Let’s back up for a moment. There are three types of reading that a writer should do. One is reading for pleasure, which I strongly encourage you to do on a regular basis. The second is reading how-to books, or instructional books on the ins and outs of craft or publishing or the writing life. Today we are going to be talking about the third type of reading that every writer should do when they set out to write a new piece of work, and that is what we call in the world of education “mentor texts.” In job or school settings, a mentor is someone who is doing the work you want to be doing, and you learn by watching them, talking with them about it, and shadowing them. Mentor texts are essentially the same thing. They are pieces of writing similar in genre and structure to what you want to create, which you study to understand particular moves that the writer made.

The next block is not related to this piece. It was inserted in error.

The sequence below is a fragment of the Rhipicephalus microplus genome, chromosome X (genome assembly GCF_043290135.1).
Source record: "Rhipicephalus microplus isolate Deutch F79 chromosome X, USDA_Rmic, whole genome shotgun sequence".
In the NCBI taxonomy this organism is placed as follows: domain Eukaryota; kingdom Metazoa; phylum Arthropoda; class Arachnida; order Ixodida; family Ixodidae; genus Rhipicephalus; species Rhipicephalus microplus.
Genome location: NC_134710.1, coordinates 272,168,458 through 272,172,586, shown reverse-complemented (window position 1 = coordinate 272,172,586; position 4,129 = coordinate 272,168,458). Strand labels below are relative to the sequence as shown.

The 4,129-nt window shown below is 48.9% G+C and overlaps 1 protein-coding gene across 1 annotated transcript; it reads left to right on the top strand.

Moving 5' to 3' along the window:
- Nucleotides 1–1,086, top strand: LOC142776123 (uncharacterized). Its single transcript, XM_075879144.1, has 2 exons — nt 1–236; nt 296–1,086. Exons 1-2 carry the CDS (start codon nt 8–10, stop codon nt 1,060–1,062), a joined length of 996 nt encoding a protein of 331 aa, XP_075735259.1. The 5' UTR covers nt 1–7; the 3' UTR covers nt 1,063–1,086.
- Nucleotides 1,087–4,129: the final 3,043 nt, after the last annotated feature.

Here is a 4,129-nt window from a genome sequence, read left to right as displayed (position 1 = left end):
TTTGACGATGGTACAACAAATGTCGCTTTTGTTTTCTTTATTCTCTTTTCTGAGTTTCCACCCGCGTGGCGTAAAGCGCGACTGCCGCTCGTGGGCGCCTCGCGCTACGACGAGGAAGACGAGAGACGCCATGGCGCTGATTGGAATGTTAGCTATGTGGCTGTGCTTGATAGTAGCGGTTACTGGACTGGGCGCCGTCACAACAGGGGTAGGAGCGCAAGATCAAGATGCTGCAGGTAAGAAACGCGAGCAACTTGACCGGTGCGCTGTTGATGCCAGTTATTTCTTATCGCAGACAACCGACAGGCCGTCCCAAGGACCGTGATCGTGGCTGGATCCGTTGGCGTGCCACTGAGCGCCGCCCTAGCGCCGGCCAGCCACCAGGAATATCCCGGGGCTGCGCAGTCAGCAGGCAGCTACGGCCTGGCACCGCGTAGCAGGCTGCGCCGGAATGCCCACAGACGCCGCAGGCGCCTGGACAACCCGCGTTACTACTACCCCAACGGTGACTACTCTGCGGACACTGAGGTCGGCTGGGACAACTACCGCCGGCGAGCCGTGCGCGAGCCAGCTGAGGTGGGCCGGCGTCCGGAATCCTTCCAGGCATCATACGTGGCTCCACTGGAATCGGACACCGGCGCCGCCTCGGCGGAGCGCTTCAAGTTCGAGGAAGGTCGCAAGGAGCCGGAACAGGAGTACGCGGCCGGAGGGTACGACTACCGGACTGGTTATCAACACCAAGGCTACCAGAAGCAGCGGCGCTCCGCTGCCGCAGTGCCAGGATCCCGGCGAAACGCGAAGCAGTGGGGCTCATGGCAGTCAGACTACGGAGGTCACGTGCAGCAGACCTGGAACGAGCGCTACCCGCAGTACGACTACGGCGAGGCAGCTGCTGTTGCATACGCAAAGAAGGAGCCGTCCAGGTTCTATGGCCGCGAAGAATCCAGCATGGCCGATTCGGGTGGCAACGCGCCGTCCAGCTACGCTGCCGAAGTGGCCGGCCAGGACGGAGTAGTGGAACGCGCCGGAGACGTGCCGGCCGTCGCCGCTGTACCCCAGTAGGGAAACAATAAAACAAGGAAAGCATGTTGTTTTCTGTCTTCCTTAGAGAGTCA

When I was teaching elementary school writers, mentor texts were a part of nearly every lesson. I would pull a passage out of a book and we would read it together. I would point out where the writer did something which the students were learning to do in their own writing. Then we’d practice together with collaborative piece of writing before I sent them off to try it in their own writing.

Today I want to share a grown-up way to use mentor texts with your own writing, and then send you off to try it with your own writing. So let’s get started!

There are 6 steps to this process. Step 1 is to decide on one skill, strategy, structural element, or device that you want to improve on or utilize in your current work-in-progress. Now, this is really important. It’s tempting to say “I loved To Night Owl From Dogfish, so I’m going to study it to see how the authors did everything!”

First of all, no. That is too much to take on, and it’s too much for your brain to categorize. You’ll bounce from topic to topic, looking at dialogue on this page and sentence structure on that page and character development here and plot development there. However, if you look at a mentor text through a single lens, you will be able to focus on how the author is doing that one thing throughout the book.